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Improving Quality and Achieving Equity:
A Guide for Hospital Leaders

Chapter 1: Racial/Ethnic Disparities in Health Care (pdf)

The Institute of Medicine Report Unequal Treatment found that even with the same insurance and socioeconomic status, and when comorbidities, stage of presentation and other confounders are controlled for, minorities often receive a lower quality of health care than do their white counterparts.

For instance, Table 1 lists several examples of where disparities are found.



Utilization of cardiac diagnostic and therapeutic procedures in the Emergency Department

African-Americans being referred less than whites for cardiac catheterization37 and bypass grafting16, 38

Administration of analgesia for pain control

African-Americans and Latinos receiving less pain medication than whites for long bone fractures in the Emergency Department39 and for cancer pain on the floors40, 41

Surgical treatment of lung cancer

African-Americans receiving less curative surgery than whites for non-small cell lung cancer42

Referral to renal transplantation

African-Americans with end-stage renal disease being referred less to the transplant list than whites43

Treatment of patients hospitalized with pneumonia and congestive heart failure

African-Americans receiving less optimal care than whites when hospitalized for these conditions44

Outcomes of myocardial infarction

Elderly African-American women having the highest adjusted in-hospital mortality45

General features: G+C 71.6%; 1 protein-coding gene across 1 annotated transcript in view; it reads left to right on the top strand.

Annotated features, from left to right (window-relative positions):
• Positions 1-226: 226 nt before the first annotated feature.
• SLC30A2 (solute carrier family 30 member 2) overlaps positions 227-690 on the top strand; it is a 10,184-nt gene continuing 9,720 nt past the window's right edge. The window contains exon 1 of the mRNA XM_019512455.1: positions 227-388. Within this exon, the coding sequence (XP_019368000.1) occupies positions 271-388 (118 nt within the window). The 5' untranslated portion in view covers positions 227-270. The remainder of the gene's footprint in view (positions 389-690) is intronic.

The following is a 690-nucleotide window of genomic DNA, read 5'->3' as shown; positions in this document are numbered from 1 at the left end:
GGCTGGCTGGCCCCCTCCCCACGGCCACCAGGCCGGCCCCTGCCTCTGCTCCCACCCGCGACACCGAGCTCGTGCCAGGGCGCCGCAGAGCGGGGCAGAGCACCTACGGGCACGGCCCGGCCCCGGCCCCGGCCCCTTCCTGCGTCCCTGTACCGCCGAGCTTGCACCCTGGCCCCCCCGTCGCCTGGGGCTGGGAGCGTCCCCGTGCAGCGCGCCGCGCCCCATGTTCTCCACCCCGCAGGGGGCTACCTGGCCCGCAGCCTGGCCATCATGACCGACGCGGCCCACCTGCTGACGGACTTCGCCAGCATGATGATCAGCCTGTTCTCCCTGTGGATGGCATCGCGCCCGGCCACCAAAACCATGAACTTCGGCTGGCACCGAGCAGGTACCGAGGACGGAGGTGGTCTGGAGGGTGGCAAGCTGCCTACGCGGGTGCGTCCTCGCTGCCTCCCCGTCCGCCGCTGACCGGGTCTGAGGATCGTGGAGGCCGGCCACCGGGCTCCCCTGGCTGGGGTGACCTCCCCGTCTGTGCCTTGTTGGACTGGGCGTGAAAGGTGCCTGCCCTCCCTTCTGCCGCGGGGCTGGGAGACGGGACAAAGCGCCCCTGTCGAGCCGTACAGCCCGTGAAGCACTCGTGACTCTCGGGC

Our nation’s Our annual National Healthcare Disparities Report released by the Agency for Healthcare Research and Quality further reinforces the persistence of these trends (46). The examples provided here not only highlight lapses in quality of care, but also have significant clinical consequences and are directly linked to known racial/ethnic disparities in health outcomes. There is little doubt that social determinants—such as lower levels of education, overall lower socioeconomic status, inadequate and unsafe housing, racism, and living in close proximity to environmental hazards—disproportionately impact minority populations, and thus contribute to their poorer health outcomes (47-53). Similarly, lack of access to care, a particular problem for minority populations, also takes a significant toll, as uninsured individuals are less likely to have a regular source of care (54, 55), are more likely to report delaying seeking care (56, 57), and are more likely to report that they have not received needed care (58).  This results in an increasing amount of avoidable hospitalizations, use of emergency hospital care, and ultimately adverse health outcomes for minorities in the US.(59, 60). Yet Unequal Treatment clearly stated that racial/ethnic disparities in quality of care contribute to disparities in health outcomes, and stressed the need for leaders of health care organizations nationwide to engage in activities to identify and address them.

Why Equity is an Essential Component of Quality
Crossing the Quality Chasm highlights that quality is a system property, and that our current system of health care delivery is in need of redesign. To truly achieve quality of care, health care systems must focus on six key elements—efficiency, effectiveness, safety, timeliness, patient-centeredness, and equity (see Figure 1).